The greater Geelong region’s water supply is the most diversified in the region, with water sourced from forested catchments and underground aquifers.
Geelong’s drinking water has traditionally been sourced from forested catchments on the upper Barwon and Moorabool rivers.
As a result of prolonged drought and increasing demand, a larger proportion of your water is now sourced from underground aquifers, deep below Barwon Downs and (more recently) Anglesea.
In the future, Geelong will have access to more water sources, via the Melbourne to Geelong Pipeline.
An increasing number of business customers across the region also use recycled water from our water reclamation plants.
Much of our drinking water in Geelong comes from the West Barwon Reservoir, near the township of Forrest in the Otway Ranges National Park.
The reservoir sits at the base of a 51 square kilometre catchment on the West Barwon River.
Water is fed via a 57 kilometre channel to the Wurdee Boluc storage reservoir, south of Winchelsea. The Wurdee Boluc channel also takes water from smaller tributaries and diversions en-route.
Water is filtered, disinfected and fluoridated at the Wurdee Boluc Water Treatment Plant before being delivered to customers throughout the greater Geelong region, Bellarine peninsula and surf coast via a network of pipes, pumping stations, storage basins and tanks.
A number of reservoirs north of Geelong comprise the upper Moorabool river system. The Korweinguboora, Bostock and Stony Creek reservoirs make up the East Moorabool system, while Lal Lal reservoir, near Ballarat, is the main storage on the West Moorabool River. Lal Lal Reservoir is jointly managed by Barwon Water and Central Highlands Water, with Barwon Water allowed one third of its water.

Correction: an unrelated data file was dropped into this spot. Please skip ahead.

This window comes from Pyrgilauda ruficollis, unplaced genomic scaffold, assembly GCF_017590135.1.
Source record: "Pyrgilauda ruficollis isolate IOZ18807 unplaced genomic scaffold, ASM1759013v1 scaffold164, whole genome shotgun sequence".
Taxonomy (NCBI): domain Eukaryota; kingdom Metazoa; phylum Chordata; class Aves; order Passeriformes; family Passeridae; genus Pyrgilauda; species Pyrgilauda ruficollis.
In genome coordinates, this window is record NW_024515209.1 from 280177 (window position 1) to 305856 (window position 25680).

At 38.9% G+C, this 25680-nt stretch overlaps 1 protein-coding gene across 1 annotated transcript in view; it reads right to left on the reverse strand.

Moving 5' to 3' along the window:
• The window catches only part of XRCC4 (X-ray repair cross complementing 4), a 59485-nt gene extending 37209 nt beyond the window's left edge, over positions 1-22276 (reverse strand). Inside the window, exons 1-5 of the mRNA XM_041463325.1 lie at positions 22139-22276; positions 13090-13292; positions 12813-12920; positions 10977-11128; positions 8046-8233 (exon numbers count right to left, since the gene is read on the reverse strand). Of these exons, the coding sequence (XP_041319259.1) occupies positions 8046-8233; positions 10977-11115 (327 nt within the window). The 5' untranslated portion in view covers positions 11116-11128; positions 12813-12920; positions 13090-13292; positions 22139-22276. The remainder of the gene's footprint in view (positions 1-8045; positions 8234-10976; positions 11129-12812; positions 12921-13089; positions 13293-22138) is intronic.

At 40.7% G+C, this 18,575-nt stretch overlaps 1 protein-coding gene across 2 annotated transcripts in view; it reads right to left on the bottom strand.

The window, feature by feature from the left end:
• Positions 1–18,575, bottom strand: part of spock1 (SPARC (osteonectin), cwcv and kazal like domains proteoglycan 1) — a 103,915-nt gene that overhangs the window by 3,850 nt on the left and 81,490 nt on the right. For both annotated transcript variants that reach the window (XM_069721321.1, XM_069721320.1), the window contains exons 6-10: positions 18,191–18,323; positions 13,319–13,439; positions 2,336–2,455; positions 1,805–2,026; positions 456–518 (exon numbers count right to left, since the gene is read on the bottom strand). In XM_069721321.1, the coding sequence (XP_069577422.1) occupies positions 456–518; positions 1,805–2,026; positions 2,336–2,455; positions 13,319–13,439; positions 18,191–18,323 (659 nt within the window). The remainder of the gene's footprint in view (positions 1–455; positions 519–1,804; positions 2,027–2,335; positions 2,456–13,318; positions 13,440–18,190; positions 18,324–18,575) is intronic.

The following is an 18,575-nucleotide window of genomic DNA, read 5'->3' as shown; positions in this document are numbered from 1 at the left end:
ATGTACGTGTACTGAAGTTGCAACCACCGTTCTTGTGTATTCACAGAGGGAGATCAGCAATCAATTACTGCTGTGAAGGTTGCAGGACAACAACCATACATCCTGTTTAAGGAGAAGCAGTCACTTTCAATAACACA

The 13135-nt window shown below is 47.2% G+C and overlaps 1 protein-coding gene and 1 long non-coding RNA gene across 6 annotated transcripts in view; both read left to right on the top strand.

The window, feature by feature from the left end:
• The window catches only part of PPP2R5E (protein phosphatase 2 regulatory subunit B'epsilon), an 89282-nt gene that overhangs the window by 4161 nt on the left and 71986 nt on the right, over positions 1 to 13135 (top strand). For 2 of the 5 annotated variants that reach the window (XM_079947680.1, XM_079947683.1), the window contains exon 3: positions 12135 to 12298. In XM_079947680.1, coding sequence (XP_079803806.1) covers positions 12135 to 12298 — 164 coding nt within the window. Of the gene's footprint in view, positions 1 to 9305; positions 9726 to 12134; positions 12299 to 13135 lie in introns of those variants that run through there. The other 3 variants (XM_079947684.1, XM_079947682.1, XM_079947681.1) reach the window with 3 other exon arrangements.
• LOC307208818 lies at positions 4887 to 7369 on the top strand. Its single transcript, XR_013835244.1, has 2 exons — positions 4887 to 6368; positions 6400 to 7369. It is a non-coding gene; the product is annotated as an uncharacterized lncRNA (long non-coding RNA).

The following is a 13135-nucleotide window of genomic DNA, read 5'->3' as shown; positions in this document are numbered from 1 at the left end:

Water from the Moorabool catchments is filtered, disinfected and fluoridated at the Moorabool Water Treatment Plant at She Oaks. The treated water is gravity-fed to storages around Geelong, as well as the townships of Meredith and Lethbridge.
An underground aquifer deep below Barwon Downs supplies the Geelong region when surface water supplies are low. The borefield has been in operation for almost 30 years.
Six bores, between 300 and 630 metres deep extract up to 55 million litres a day, depending on demand.
The groundwater is pre-treated on site to remove dissolved minerals such as iron, and then piped to the Wurdee Boluc Reservoir, where it is mixed with surface water.
Water is extracted from the Barwon Downs Borefield under a groundwater extraction licence granted by Southern Rural Water. Details of the licence are available upon request.
The Anglesea Borefield is our newest water source. It times of drought it can supply up to 20 million litres a day, or around one-fifth of demand.
The borefield comprises 7 bores across 2 sites. The bores tap into the Lower Eastern View Formation, a vast aquifer some 700 metres below the surface.
Groundwater is pre-treated to remove dissolved minerals, and then piped to the Wurdee Boluc storage where it is mixed with other water sources.